At the start of this episode I had no idea who would win, but at the end, I was leaning a certain way, I wondered if the judges were thinking the same.

The moment before the winner was announced, you could just feel the tension and nerves. Maryanne, Will and Stephen were joined by the other contestants and their family. What a day!

The final three... Stephen, Maryanne and Will

The final three... Stephen, Maryanne and Will

Stephen crowned Great Irish Bake Off winner

Stephen crowned Great Irish Bake Off winner

After plenty of nervous looks, long bars of tense music and a knowing smile from Anna, Stephen was announced the winner of the first ever Great Irish Bake Off.

Again with the clichés, but I thought each one of them were winners. I know, very twee, but it's true, each are amazing bakers in their own ways and I can't wait to see what each of them get up to, hopefully, I'll be there for some of it! (More videos!) 

What a finish, and already, I can't wait for the next series! 

As promised, here's another video. This time I met up with Will for a bite to eat and to have a chat about GIBO. Enjoy!

Spiced Pumpkin Bread

Makes 1 loaf

220g 8oz 1¾ cup Plain Flour
1 tsp 1 tsp 1 tsp Baking Soda
½ tsp ½ tsp ½ tsp Salt
1 Tbsp 1 Tbsp 1 Tbsp Ground Cinnamon
¾ tsp ¾ tsp ¾ tsp Ground Ginger
¾ tsp ¾ tsp ¾ tsp Ground Nutmeg
½ tsp ½ tsp ½ tsp Ground All Spice
¼ tsp ¼ tsp ¼ tsp Ground Cloves
225g 8oz ½ tin Pumpkin Purée (see end of post for instructions)
2 2 2 Eggs
125ml 4½fl oz ½ cup Sunflower, Canola or Rapeseed Oil
80ml 3fl oz ⅓ cup Water
1 tsp 1 tsp 1 tsp Vanilla Extract
250g 9oz 1¼ cup Granulated White or Golden Sugar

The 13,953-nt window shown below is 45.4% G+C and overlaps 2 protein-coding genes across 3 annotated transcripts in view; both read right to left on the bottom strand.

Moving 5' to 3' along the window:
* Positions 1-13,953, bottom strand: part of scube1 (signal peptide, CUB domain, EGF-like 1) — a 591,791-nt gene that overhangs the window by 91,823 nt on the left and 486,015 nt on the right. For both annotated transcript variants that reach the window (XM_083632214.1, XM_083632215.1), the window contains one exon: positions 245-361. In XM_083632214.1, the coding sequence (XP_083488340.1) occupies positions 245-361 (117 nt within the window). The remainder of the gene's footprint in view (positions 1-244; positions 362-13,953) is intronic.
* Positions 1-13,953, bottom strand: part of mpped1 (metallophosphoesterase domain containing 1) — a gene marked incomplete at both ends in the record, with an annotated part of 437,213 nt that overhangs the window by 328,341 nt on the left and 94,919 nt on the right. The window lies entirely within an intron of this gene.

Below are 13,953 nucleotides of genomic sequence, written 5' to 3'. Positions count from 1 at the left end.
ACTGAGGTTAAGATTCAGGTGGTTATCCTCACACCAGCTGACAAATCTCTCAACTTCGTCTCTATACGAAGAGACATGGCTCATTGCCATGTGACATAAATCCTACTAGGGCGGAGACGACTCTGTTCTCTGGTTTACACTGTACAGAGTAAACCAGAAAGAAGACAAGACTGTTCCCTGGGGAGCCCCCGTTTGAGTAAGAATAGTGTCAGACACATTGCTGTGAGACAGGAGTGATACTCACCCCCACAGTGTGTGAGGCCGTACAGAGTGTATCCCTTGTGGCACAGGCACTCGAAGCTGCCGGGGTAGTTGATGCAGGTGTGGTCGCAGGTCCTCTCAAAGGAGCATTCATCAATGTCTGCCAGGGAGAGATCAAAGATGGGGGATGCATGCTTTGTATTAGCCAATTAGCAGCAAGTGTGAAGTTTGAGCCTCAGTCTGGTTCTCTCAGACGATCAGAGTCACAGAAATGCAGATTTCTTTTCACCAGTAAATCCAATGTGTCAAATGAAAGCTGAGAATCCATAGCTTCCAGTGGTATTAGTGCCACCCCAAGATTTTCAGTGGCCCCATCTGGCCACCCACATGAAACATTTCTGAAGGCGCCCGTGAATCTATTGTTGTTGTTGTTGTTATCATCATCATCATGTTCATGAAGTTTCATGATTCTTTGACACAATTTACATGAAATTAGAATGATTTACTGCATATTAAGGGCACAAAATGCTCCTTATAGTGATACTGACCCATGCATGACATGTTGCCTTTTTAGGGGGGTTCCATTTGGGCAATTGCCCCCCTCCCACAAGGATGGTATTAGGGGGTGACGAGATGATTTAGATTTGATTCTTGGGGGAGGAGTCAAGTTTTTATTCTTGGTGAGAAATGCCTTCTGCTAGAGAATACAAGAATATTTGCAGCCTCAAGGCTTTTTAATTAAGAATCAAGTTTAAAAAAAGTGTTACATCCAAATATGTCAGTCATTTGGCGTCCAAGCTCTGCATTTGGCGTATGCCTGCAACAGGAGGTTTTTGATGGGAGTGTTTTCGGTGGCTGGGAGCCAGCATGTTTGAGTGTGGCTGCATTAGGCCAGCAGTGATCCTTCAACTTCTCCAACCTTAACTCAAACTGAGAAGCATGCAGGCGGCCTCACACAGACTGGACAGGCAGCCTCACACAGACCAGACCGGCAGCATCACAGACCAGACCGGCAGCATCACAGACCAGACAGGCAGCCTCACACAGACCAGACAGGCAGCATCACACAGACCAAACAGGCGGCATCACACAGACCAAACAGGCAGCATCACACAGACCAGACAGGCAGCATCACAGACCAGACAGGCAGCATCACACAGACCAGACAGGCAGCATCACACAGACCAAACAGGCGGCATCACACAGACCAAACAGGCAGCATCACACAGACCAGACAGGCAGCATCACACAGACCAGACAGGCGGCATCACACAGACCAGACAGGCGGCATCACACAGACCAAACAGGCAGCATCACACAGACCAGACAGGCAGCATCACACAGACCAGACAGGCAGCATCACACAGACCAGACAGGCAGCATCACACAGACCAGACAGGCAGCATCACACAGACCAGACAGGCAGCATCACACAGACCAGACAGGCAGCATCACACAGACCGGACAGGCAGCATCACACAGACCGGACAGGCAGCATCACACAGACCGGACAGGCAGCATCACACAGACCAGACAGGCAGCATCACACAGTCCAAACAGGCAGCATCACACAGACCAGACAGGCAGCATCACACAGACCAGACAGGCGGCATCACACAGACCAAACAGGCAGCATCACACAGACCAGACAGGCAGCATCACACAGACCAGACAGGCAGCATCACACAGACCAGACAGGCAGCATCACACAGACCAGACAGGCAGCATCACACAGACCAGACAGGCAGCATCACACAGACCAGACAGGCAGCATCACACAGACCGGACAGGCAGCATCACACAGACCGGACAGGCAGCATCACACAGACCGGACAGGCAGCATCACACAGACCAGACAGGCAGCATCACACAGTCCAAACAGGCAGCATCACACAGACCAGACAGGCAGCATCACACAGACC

• Preheat oven to 180°C (160°C Fan Assisted) / 350°F
  • Grease and flour a loaf tin
  • Sift together all dry ingredients expect for sugar and whisk to thoroughly mix them through
  • In a large bowl using an electric mixer or wooden spoon, thoroughly mix together the pumpkin purée and sugar with the remaining wet ingredients
  • Mix the dry ingredients into the pumpkin mixture and stir until just combined
  • Pour batter into prepared tin
  • Bake for 60 - 70mins, or until a toothpick comes out clean
  • Tip: Halfway through baking, loosely cover the top with tinfoil to stop it from burning
  • Leave to cool in the baking tin for about 15 mins
  • Turn loaf out of tin and leave to cool further on a wire rack
  • Dust with icing sugar or drizzle with a maple glaze
  • Enjoy!
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Butternut (or other pumpkin) Purée

1x 750g Butternut = approx. 1 Can of Pumpkin Purée

1 750g Butternut

Salt to season



  • Preheat oven to 200°C (180°C Fan Assisted) / 400°F
  • Cut the butternut in half length-ways
  • Scoop out and discard the seeds
  • Lightly sprinkle with salt
  • Wrap each butternut half loosely in tinfoil
  • Place on baking tray and bake for 40 - 50mins
  • Tip: They're ready when you can easily pierce with a sharp knife
  • Unwrap and leave to cool
  • Once cool, scoop flesh out with a spoon and discard skins



Recipe adapted from My Baking Addiction


Just a quick note about my GIBO blog series... 

Just to be clear, I do not represent GIBO in any official manner, I'm doing this purely in my own capacity as a baking obsessed blogger who loves the Bake Off franchise. Although, I have been given permission to use certain official photos etc. which is pretty cool. But TV3 will have their own official GIBO website running, sponsored by Odlums, and they'll have loads of great content like recipes from the series and more, so check it out.